Jed Lowrie, out since April with a torn thumb ligament, finally cleared to play rehab games

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MLB.com’s Brian McTaggart reports that Astros infielder Jed Lowrie has been cleared to begin a minor league rehab assignment on Wednesday evening with the Double-A Corpus Christi Hooks.

Lowrie has been on the disabled list since suffering a ligament tear in his right (throwing-side) thumb back in late April. That thumb injury required surgery and Lowrie was given a three-month recovery timetable, which is going to prove to be pretty accurate.

Carlos Correa has taken over at shortstop for the Astros and obviously won’t be moving anywhere, so Lowrie’s playing time down the stretch will come primarily at the hot corner and as an off-the-bench bat.

Lowrie is a switch-hitter and Houston’s starting third baseman, Luis Valbuena, hits left-handed.

Lowrie was slashing .300/.432/.567 with four home runs and 10 RBI through his first 18 games this year for the Astros. He’ll be a nice weapon in whatever role over the final two months of regular-season play.

Padres fire Andy Green

Andy Green
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The Padres fired manager Andy Green on Saturday, per an official team release. Bench coach Rod Barajas will step into the position for the remaining eight games of the 2019 season.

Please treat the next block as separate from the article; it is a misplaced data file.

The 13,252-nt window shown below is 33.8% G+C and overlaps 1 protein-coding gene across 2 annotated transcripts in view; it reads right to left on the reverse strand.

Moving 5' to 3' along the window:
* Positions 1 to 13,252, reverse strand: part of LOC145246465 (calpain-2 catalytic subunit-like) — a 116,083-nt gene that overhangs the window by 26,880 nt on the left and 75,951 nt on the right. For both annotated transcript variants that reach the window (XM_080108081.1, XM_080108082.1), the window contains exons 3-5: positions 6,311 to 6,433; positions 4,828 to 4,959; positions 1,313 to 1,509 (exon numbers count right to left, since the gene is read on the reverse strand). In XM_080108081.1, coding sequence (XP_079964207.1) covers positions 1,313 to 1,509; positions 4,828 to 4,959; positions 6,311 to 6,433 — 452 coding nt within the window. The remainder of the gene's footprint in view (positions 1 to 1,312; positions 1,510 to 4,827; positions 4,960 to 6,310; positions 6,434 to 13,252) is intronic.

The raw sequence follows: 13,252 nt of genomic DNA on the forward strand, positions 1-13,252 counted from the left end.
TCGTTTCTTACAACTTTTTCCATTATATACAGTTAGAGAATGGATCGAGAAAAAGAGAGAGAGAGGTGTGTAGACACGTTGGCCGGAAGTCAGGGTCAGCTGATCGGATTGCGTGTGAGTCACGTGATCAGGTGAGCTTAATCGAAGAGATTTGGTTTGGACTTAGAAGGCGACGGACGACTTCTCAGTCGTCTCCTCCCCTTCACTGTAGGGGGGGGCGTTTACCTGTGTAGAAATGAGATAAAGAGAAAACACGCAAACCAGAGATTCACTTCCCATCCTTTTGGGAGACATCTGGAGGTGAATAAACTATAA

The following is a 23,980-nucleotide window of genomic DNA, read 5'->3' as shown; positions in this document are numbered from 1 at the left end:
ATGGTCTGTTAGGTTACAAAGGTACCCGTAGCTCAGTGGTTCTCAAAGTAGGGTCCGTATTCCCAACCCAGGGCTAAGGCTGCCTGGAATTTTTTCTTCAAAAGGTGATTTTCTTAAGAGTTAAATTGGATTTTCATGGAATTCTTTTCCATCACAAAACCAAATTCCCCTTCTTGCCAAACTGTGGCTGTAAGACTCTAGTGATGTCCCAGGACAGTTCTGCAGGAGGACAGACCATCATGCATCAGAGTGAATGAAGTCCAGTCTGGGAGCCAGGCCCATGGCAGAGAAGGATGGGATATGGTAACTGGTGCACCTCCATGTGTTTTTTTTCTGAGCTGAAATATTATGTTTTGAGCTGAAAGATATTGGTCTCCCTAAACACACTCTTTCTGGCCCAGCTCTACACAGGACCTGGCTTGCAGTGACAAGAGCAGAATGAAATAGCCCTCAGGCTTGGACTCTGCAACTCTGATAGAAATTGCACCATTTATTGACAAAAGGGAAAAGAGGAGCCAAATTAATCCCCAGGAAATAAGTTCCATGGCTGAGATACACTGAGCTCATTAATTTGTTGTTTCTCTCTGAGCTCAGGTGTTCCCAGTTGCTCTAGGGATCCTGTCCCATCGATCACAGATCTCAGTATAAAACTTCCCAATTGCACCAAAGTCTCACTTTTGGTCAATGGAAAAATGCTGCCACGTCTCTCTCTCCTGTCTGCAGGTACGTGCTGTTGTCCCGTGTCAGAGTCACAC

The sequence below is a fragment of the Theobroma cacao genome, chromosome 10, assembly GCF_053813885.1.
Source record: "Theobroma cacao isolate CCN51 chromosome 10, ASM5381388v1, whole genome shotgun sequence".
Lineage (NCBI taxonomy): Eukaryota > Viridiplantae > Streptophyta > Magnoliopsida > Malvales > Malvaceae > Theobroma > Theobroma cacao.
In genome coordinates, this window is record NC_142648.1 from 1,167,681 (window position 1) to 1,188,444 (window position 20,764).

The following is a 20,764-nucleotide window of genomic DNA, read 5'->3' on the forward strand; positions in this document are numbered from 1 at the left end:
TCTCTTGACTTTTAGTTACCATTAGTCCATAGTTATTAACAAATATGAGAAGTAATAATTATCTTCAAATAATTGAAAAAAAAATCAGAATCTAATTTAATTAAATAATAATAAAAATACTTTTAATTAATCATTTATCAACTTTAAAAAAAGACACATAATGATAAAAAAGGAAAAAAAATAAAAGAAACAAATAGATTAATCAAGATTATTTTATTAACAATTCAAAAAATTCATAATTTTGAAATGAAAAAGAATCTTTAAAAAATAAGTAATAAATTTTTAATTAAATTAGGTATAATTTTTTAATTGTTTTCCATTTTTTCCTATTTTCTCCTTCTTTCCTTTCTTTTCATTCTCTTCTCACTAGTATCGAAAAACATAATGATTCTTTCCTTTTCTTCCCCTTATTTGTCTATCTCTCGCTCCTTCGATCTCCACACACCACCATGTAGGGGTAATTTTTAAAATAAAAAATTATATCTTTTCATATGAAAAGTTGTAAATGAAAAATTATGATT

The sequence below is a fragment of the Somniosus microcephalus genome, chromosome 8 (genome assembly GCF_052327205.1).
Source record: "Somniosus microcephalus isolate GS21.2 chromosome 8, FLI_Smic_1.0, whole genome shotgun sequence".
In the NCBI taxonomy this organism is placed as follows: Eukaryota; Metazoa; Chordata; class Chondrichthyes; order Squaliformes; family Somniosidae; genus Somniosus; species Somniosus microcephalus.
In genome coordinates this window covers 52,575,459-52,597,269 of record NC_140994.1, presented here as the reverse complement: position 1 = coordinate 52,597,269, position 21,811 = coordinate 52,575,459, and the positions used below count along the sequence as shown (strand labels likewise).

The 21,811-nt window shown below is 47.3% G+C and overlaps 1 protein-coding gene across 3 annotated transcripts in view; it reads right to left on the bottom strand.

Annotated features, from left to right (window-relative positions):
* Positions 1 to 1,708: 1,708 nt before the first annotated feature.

Executive Vice President and GM A.J. Preller gave a statement in the wake of Green’s dismissal:

I want to thank Andy for his tireless work and dedication to the Padres over the last four seasons. This was an incredibly difficult decision, but one we felt was necessary at this time to take our organization to the next level and expedite the process of bringing a championship to San Diego. Our search for a new manager will begin immediately.

In additional comments made to reporters, Preller added that the decision had not been made based on the Padres’ current win-loss record (a fourth-place 69-85 in the NL West), but rather on the lack of response coming from the team.

“Looking at the performance, looking at it from an improvement standing, we haven’t seen the team respond in the last few months,” Preller said. “When you get to the point where you’re questioning where things are headed … we have to make that call.”

Since his hiring in October 2015, Green has faced considerable challenges on the Padres’ long and winding path to postseason contention. He shepherded San Diego through four consecutive losing seasons, drawing a career 274-366 record as the club extended their streak to 13 seasons without a playoff appearance. And, despite some definite strides in the right direction — including an eight-year, $144 million pact with Eric Hosmer, a 10-year, $300 million pact with superstar Manny Machado, and the development of top prospect Fernando Tatís Jr. — lingering injuries and inexplicable slumps from key players stalled the rebuild longer than the Padres would have liked.

For now, they’ll prepare to roll the dice with a new skipper in 2020, though any potential candidates have yet to be identified for the role. It won’t come cheap, either, as Green inked a four-year extension back in 2017 — one that should have seen him through the team’s 2021 campaign.